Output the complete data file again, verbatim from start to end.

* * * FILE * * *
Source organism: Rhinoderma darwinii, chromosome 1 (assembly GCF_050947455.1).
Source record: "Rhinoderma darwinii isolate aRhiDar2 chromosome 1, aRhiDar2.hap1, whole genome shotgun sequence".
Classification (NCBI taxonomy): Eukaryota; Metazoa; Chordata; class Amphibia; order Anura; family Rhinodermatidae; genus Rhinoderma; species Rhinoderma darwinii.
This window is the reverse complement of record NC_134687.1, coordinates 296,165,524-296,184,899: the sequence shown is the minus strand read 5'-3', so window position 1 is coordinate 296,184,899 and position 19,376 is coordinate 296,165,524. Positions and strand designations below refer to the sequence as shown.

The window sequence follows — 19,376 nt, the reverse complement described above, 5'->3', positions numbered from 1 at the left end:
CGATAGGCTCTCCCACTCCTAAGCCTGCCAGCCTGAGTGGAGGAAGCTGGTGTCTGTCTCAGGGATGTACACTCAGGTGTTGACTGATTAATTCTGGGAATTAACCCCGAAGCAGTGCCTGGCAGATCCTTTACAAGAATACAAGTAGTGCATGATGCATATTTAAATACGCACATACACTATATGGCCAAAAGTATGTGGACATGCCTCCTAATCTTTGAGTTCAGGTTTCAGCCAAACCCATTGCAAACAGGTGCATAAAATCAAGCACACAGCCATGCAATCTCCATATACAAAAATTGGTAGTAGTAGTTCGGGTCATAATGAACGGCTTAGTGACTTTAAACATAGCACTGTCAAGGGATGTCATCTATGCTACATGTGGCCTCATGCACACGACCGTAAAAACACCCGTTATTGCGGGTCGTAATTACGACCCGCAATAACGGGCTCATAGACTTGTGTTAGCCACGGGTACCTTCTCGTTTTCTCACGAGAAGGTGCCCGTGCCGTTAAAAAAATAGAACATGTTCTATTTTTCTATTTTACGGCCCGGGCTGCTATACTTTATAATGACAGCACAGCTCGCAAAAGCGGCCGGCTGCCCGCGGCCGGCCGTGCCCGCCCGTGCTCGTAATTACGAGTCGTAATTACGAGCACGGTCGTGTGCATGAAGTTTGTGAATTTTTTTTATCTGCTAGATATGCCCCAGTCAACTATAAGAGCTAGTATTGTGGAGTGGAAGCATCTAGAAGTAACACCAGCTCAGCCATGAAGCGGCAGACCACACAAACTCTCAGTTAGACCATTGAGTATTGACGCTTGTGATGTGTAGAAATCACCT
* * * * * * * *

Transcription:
Source organism: Rhinoderma darwinii, chromosome 1 (assembly GCF_050947455.1).
Source record: "Rhinoderma darwinii isolate aRhiDar2 chromosome 1, aRhiDar2.hap1, whole genome shotgun sequence".
Classification (NCBI taxonomy): Eukaryota; Metazoa; Chordata; class Amphibia; order Anura; family Rhinodermatidae; genus Rhinoderma; species Rhinoderma darwinii.
This window is the reverse complement of record NC_134687.1, coordinates 296,165,524-296,184,899: the sequence shown is the minus strand read 5'-3', so window position 1 is coordinate 296,184,899 and position 19,376 is coordinate 296,165,524. Positions and strand designations below refer to the sequence as shown.

The window sequence follows — 19,376 nt, the reverse complement described above, 5'->3', positions numbered from 1 at the left end:
CGATAGGCTCTCCCACTCCTAAGCCTGCCAGCCTGAGTGGAGGAAGCTGGTGTCTGTCTCAGGGATGTACACTCAGGTGTTGACTGATTAATTCTGGGAATTAACCCCGAAGCAGTGCCTGGCAGATCCTTTACAAGAATACAAGTAGTGCATGATGCATATTTAAATACGCACATACACTATATGGCCAAAAGTATGTGGACATGCCTCCTAATCTTTGAGTTCAGGTTTCAGCCAAACCCATTGCAAACAGGTGCATAAAATCAAGCACACAGCCATGCAATCTCCATATACAAAAATTGGTAGTAGTAGTTCGGGTCATAATGAACGGCTTAGTGACTTTAAACATAGCACTGTCAAGGGATGTCATCTATGCTACATGTGGCCTCATGCACACGACCGTAAAAACACCCGTTATTGCGGGTCGTAATTACGACCCGCAATAACGGGCTCATAGACTTGTGTTAGCCACGGGTACCTTCTCGTTTTCTCACGAGAAGGTGCCCGTGCCGTTAAAAAAATAGAACATGTTCTATTTTTCTATTTTACGGCCCGGGCTGCTATACTTTATAATGACAGCACAGCTCGCAAAAGCGGCCGGCTGCCCGCGGCCGGCCGTGCCCGCCCGTGCTCGTAATTACGAGTCGTAATTACGAGCACGGTCGTGTGCATGAAGTTTGTGAATTTTTTTTATCTGCTAGATATGCCCCAGTCAACTATAAGAGCTAGTATTGTGGAGTGGAAGCATCTAGAAGTAACACCAGCTCAGCCATGAAGCGGCAGACCACACAAACTCTCAGTTAGACCATTGAGTATTGACGCTTGTGATGTGTAGAAATCACCT